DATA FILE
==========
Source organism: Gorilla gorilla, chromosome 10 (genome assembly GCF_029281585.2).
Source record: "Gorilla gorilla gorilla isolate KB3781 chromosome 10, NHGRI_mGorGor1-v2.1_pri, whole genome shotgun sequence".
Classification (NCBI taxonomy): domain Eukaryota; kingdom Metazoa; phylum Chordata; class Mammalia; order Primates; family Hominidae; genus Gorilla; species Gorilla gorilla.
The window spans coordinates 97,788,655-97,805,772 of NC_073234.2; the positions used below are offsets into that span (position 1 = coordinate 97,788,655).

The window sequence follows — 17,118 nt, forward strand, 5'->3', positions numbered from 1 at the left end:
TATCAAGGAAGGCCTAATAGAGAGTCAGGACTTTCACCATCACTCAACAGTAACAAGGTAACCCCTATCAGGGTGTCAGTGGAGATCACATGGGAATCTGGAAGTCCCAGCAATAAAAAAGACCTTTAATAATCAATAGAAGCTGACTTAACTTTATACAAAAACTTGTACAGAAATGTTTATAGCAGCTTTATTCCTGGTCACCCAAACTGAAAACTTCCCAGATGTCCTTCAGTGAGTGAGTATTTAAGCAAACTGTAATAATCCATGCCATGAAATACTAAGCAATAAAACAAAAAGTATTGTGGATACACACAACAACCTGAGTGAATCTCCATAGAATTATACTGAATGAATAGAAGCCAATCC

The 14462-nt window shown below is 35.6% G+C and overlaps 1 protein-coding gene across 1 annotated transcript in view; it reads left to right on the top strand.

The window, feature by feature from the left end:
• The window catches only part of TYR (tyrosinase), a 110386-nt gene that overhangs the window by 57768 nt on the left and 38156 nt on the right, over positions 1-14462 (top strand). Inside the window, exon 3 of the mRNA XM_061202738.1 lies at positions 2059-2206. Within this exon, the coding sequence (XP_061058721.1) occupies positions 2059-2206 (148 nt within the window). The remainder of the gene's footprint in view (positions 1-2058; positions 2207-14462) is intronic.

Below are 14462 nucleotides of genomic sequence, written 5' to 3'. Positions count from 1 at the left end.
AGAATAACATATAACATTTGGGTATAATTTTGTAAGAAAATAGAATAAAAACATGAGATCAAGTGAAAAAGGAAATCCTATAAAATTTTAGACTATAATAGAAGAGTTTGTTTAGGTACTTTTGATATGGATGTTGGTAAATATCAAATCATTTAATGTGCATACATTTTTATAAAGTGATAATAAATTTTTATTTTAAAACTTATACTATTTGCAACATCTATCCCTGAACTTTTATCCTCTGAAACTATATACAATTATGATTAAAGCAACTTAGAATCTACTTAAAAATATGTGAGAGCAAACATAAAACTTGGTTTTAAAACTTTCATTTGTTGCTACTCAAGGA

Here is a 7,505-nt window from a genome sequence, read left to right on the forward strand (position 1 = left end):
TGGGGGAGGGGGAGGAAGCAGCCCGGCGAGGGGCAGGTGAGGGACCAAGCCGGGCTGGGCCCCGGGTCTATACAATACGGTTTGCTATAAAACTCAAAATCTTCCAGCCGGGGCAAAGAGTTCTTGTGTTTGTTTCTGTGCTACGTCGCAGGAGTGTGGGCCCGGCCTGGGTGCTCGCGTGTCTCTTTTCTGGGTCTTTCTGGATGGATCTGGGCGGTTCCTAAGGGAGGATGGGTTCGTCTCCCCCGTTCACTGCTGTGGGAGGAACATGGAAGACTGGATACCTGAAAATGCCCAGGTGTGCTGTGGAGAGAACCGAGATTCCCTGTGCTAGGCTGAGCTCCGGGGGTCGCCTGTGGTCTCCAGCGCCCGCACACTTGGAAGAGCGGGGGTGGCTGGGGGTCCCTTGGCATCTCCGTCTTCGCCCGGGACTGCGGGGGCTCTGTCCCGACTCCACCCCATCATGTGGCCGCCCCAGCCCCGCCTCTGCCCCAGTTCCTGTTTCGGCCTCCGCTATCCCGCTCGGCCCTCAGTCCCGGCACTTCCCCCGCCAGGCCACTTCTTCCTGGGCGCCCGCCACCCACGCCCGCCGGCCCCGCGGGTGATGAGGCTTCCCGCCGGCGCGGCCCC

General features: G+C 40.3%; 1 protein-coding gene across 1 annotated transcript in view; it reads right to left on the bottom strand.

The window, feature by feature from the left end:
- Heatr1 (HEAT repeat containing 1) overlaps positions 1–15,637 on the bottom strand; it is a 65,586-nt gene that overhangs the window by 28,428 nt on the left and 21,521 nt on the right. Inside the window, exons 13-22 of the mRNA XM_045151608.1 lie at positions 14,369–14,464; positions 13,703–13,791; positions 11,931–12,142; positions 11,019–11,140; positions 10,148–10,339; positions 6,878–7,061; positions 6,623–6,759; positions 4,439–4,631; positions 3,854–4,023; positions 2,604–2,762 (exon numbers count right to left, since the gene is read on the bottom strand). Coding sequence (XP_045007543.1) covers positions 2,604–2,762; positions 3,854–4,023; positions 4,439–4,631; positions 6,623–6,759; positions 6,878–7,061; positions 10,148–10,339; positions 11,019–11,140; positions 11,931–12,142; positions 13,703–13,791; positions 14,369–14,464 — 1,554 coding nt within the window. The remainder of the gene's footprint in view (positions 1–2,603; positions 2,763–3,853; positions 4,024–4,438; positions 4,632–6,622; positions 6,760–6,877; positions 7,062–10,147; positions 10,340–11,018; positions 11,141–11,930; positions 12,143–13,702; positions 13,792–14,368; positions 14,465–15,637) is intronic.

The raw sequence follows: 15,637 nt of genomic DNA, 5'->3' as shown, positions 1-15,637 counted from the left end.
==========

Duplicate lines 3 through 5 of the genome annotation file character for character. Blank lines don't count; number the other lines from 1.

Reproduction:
Classification (NCBI taxonomy): domain Eukaryota; kingdom Metazoa; phylum Chordata; class Mammalia; order Primates; family Hominidae; genus Gorilla; species Gorilla gorilla.
The window spans coordinates 97,788,655-97,805,772 of NC_073234.2; the positions used below are offsets into that span (position 1 = coordinate 97,788,655).

The window sequence follows — 17,118 nt, forward strand, 5'->3', positions numbered from 1 at the left end: